“Any Occupation” vs. “Own Occupation” Long-Term Disability Insurance
Most employers offer some form of ERISA group long-term disability insurance to their employees. While this is always a useful perk, it’s important to realize that not all group or individually purchased disability insurance policies are the same.
Many aspects of these policies, whether individually purchased or employer-sponsored, can vary, including the duration of coverage (how long you’ll receive monthly benefits for a successful claim), the extent of coverage (the percentage of your working income monthly benefits will replace), elimination periods, deductibles, exclusion clauses or policy limitations or riders, and the definition of disability.
When it comes to definitions of disability, there are two broad categories you need to be aware of; “own occupation” and “any occupation” disability definitions.
How Does “Any Occupation” Long-Term Disability Insurance Work?
An “any occupation” policy will provide monthly benefits to a claimant in the event of a sickness or injury that prevents the uninsured from working in “any occupation” for which they are trained, educated, or suited.
Traditional “any occupation” terms are the least generous policy you can buy or receive. You must be unable to work with reasonable continuity and in the usual and customary way, in any occupation you are trained to be entitled to income replacement benefits. Therefore, premiums are cheaper for these kinds of policies, all other factors being equal.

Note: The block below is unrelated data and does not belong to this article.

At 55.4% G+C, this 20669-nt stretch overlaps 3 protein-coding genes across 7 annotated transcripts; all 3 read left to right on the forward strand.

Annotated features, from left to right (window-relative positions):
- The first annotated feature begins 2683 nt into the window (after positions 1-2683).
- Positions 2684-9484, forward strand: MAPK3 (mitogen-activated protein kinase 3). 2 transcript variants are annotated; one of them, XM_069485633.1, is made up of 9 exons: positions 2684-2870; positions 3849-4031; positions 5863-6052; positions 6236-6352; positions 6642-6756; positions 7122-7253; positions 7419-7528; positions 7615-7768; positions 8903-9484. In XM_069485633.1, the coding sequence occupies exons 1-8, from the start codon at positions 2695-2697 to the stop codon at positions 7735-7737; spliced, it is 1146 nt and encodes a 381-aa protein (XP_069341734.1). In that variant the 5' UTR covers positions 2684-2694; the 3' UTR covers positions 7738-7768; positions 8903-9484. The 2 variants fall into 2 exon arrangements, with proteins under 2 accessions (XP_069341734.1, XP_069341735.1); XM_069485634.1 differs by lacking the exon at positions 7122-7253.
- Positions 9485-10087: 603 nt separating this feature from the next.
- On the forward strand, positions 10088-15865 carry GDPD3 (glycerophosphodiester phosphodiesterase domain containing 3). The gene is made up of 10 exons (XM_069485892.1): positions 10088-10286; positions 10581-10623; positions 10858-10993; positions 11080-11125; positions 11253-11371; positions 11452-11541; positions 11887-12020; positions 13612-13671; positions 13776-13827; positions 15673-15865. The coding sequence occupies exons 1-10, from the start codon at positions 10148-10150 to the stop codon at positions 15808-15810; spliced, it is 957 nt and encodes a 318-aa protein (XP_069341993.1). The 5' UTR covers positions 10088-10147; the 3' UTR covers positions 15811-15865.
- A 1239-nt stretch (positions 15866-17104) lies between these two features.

The language on “any occupation” policies can be very broad, making it more difficult for you to collect on your claim. If your policy will not pay monthly benefits unless you’re too incapacitated to work in almost any full- or part-time job that exists in the economy, your insurer could argue that you do not meet their definition of disability.
Most employer-purchased group policies have “any occupation” disability terms, as this reduces costs for the employer. If you’re not comfortable with the level of coverage your ERISA group policy provides, you should consider supplementing it with an individually purchased policy of your own.
How Does “Own Occupation” Long-Term Disability Insurance Work?
“Own occupation” definitions treat claimants as disabled once their condition prevents them from carrying out the duties associated with the role they had immediately prior to the onset of their claim. So, even if you’re capable of working in another position, you’ll be able to file a successful claim as long as your physician confirms you can no longer do the tasks associated with your previous occupation.
It’s important to realize that your insurance carrier in most group ERISA policies will assess your role on the basis of how the work is generally performed in the national economy, rather than how you personally fulfilled it. For example, if a slight cognitive impairment leaves you unable to execute your specific duties as a business executive, but your insurer deems your condition minor enough that you could carry out the tasks required of the average business executive in the US, they may reject your group ERISA claim, despite the fact you can no longer do your occupation.